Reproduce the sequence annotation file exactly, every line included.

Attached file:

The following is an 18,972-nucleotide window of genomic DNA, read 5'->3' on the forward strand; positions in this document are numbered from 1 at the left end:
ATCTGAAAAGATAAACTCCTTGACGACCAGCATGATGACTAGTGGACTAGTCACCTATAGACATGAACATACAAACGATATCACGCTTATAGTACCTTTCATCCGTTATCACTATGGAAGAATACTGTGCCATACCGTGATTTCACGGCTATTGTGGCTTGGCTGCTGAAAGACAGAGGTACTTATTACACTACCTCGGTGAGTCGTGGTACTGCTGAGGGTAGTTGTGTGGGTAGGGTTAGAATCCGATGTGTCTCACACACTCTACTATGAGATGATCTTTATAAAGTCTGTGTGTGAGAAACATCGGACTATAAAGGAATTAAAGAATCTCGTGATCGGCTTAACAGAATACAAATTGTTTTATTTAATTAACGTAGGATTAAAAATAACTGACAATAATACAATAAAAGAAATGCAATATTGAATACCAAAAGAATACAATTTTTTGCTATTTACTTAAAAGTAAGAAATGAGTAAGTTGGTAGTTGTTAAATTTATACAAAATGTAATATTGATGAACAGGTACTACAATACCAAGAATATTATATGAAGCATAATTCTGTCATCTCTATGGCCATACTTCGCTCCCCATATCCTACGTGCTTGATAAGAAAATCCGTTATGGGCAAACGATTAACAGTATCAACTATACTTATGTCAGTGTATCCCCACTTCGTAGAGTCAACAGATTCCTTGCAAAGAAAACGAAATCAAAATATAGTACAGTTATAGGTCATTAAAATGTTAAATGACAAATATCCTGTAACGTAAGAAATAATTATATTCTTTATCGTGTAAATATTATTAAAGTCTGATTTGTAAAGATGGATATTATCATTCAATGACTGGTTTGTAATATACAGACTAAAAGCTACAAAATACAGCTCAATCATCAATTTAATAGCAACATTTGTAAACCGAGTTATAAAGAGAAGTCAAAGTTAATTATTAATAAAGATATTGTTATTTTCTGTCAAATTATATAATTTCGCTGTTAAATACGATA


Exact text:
The following is an 18,972-nucleotide window of genomic DNA, read 5'->3' on the forward strand; positions in this document are numbered from 1 at the left end:
ATCTGAAAAGATAAACTCCTTGACGACCAGCATGATGACTAGTGGACTAGTCACCTATAGACATGAACATACAAACGATATCACGCTTATAGTACCTTTCATCCGTTATCACTATGGAAGAATACTGTGCCATACCGTGATTTCACGGCTATTGTGGCTTGGCTGCTGAAAGACAGAGGTACTTATTACACTACCTCGGTGAGTCGTGGTACTGCTGAGGGTAGTTGTGTGGGTAGGGTTAGAATCCGATGTGTCTCACACACTCTACTATGAGATGATCTTTATAAAGTCTGTGTGTGAGAAACATCGGACTATAAAGGAATTAAAGAATCTCGTGATCGGCTTAACAGAATACAAATTGTTTTATTTAATTAACGTAGGATTAAAAATAACTGACAATAATACAATAAAAGAAATGCAATATTGAATACCAAAAGAATACAATTTTTTGCTATTTACTTAAAAGTAAGAAATGAGTAAGTTGGTAGTTGTTAAATTTATACAAAATGTAATATTGATGAACAGGTACTACAATACCAAGAATATTATATGAAGCATAATTCTGTCATCTCTATGGCCATACTTCGCTCCCCATATCCTACGTGCTTGATAAGAAAATCCGTTATGGGCAAACGATTAACAGTATCAACTATACTTATGTCAGTGTATCCCCACTTCGTAGAGTCAACAGATTCCTTGCAAAGAAAACGAAATCAAAATATAGTACAGTTATAGGTCATTAAAATGTTAAATGACAAATATCCTGTAACGTAAGAAATAATTATATTCTTTATCGTGTAAATATTATTAAAGTCTGATTTGTAAAGATGGATATTATCATTCAATGACTGGTTTGTAATATACAGACTAAAAGCTACAAAATACAGCTCAATCATCAATTTAATAGCAACATTTGTAAACCGAGTTATAAAGAGAAGTCAAAGTTAATTATTAATAAAGATATTGTTATTTTCTGTCAAATTATATAATTTCGCTGTTAAATACGATA